- Add fresh mulch to trees and shrubs (up to 5″ thick). Remember to always keep the mulch away from the trunks of the trees.
- Get a permaculture consultation to help you come up with a game plan for your overall property, garden, and food forest. PermacultureFX now offers digital consultations (at a reduced rate)! Digital design services are a great way to start your food forest with the best chances for growing success. We’ll tell you what to plant, where to plant, how to get it in the ground, and even how to harvest and maintain your food forest. Travel is an option for those who prefer in-person services.
In the Shed
- Sharpen mower blades and all cutting tools.
- Oil any metal that rusted over the winter. Remove tarnish with steel wool. Ax heads should be treated with bees wax.
- Check for broken pots from winter cold.
- Set a few extra mouse traps in the shed, greenhouse, and garage.
- Start up the mower, weed whipper, and other tools for the first time. If you have difficulty starting them, you can always use a bit of Sea Foam to get things moving. Use two ounces per gallon of gas. It will work wonders!
In the Chicken Coop
- Remove winter bedding, if you used the deep bedding method.
- Deep clean…deep clean…deep clean! We use Shaklee’s Basic H2, because it’s organic and will also take care of mites, lice, etc.
- Lower fat content (corn) and increase protein sources. If you are doing a mealworm farm, it’s a great time to give the girls an extra boost!
- Feed extra omega-3’s. Get some feeder fish (minnows) from a local pet store and put them in a shallow pan. Watch your chooks go nuts for them!
- Use honey, garlic, and ACV in their water once per week to give them an extra immune boost before the springtime. I also add a product for livestock by SCD Probiotics based out of KCMO.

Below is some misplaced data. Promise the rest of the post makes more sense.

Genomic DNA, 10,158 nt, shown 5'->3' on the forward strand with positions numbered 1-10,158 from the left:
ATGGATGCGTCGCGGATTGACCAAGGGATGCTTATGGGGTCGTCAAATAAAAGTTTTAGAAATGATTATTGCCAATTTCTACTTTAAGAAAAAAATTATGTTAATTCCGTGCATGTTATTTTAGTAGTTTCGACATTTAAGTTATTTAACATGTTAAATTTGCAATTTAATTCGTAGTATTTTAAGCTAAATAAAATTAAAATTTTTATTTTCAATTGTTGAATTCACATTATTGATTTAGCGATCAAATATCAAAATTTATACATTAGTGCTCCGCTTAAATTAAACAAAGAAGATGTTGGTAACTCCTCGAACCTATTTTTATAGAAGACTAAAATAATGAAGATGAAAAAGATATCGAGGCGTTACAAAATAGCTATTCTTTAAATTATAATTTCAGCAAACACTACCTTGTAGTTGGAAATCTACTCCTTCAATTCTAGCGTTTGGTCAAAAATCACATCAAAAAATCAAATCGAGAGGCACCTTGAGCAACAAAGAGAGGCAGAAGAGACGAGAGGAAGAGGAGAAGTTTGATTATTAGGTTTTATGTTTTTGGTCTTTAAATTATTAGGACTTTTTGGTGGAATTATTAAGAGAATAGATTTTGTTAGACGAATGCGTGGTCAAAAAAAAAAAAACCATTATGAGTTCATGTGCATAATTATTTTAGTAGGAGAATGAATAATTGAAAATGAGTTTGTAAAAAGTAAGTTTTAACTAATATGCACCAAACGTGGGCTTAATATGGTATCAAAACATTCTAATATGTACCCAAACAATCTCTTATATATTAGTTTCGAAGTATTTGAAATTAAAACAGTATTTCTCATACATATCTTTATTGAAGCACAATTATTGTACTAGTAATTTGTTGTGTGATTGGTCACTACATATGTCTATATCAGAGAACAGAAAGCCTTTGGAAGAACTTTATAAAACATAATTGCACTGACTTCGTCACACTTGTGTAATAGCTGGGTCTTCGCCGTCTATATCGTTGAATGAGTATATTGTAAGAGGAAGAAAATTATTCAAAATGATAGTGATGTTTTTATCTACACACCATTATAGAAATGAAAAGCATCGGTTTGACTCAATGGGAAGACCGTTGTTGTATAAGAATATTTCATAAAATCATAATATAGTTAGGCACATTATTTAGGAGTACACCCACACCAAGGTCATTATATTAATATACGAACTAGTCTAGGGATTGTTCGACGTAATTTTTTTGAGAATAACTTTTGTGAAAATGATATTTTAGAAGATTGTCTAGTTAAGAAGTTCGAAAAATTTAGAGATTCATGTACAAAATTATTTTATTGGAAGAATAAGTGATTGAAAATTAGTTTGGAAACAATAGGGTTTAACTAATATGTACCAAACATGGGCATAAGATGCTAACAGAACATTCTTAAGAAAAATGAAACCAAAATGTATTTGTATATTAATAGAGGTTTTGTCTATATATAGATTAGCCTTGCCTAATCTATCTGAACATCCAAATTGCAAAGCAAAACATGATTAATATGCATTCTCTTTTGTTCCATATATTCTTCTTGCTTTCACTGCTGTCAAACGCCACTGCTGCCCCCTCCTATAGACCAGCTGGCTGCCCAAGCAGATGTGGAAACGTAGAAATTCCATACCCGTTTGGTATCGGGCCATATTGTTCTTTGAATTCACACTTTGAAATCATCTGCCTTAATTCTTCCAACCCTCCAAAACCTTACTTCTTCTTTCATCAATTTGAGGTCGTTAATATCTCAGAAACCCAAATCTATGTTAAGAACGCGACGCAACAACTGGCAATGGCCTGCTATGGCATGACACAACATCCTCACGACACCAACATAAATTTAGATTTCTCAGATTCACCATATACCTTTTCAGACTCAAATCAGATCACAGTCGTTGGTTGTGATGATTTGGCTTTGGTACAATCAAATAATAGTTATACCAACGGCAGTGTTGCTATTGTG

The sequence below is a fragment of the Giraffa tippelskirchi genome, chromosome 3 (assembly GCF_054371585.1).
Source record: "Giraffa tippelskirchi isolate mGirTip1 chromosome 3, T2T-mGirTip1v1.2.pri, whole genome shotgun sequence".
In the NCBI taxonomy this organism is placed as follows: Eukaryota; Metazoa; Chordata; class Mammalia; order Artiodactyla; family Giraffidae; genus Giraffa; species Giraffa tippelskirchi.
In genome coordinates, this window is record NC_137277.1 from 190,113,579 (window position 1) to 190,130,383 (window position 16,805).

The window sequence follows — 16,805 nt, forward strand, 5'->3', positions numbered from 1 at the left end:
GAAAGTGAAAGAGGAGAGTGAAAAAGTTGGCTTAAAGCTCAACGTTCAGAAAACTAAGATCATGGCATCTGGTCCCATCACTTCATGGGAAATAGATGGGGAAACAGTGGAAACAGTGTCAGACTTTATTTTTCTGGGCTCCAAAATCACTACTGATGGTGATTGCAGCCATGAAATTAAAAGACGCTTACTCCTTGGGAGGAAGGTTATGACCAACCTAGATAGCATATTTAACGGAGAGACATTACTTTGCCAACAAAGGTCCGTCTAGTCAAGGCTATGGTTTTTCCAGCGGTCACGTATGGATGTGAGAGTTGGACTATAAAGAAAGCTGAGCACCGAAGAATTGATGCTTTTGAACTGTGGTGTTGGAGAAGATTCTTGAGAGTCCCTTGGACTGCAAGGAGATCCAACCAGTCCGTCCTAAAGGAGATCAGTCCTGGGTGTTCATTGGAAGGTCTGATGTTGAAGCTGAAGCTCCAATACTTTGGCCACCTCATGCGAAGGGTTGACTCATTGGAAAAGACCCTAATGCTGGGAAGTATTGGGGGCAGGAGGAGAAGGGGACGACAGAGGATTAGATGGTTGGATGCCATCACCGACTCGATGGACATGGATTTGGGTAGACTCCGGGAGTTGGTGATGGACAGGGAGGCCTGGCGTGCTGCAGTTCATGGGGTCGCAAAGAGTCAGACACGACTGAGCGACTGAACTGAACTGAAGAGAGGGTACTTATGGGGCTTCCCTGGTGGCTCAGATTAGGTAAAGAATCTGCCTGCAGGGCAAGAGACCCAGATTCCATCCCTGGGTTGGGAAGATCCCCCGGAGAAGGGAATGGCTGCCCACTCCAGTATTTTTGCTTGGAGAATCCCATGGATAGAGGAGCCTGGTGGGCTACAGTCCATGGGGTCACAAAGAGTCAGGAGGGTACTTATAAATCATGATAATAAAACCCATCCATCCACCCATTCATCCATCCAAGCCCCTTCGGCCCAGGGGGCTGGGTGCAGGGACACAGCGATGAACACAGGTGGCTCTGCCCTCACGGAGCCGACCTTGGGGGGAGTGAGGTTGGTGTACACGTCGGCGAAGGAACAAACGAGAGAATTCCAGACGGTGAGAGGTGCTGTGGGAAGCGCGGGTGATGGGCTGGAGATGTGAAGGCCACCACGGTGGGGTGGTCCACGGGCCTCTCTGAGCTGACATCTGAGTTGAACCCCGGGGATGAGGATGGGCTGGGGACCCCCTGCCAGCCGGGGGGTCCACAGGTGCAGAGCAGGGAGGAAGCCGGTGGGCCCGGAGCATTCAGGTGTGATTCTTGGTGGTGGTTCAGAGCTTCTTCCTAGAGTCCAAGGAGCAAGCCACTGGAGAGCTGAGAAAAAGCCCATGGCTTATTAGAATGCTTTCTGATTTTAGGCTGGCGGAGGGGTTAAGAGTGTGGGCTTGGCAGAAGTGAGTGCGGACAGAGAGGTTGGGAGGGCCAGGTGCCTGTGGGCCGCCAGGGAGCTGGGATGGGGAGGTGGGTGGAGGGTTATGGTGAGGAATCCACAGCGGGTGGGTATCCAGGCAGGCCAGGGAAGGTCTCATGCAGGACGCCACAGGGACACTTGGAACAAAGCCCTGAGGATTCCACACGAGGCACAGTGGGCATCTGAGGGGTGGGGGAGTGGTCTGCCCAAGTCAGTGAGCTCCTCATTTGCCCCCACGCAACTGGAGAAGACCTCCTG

Around the House
- Clean out the gutters from any winter debris.
- Remove winter window treatments and wash windows (inside and out).
- Power-wash the sides of the house, cement, and garage doors. We use Basic H2 for this as well, because it organically takes care of mold and mildew easily.
- Oil doors and hinges (interior and exterior).
- Prune any trees around the yard before leaf buds begin to open.
- Get hoses ready to bring outside.
In the Perennial Flower Beds
- Finish cutting back any dead growth from last year.
- Trim back winter ferns and greens (holly, lenten roses, etc.)
- Remove leaves or debris from the top of bulb areas, leaving only compost or wood chips. The debris should be composted and added back to the beds later.
- Start planning mulch and compost deliveries now. Look for sales or companies to bring it to you in bulk.
- You can also plant cold season annual flowers at this time as well. Snap dragons, violas, pansies, and calendulas do great this time of year.
- Spring sow any native wildflowers. One of my favorite Midwest companies for this is Prairie Moon Nursery (online), because they do seed mixes geared toward your specific sun exposure and soil type.
- IMPORTANT TIP: Never use mulch that has been colored or dyed (red or black). Let’s just use our heads on why that’s a bad idea.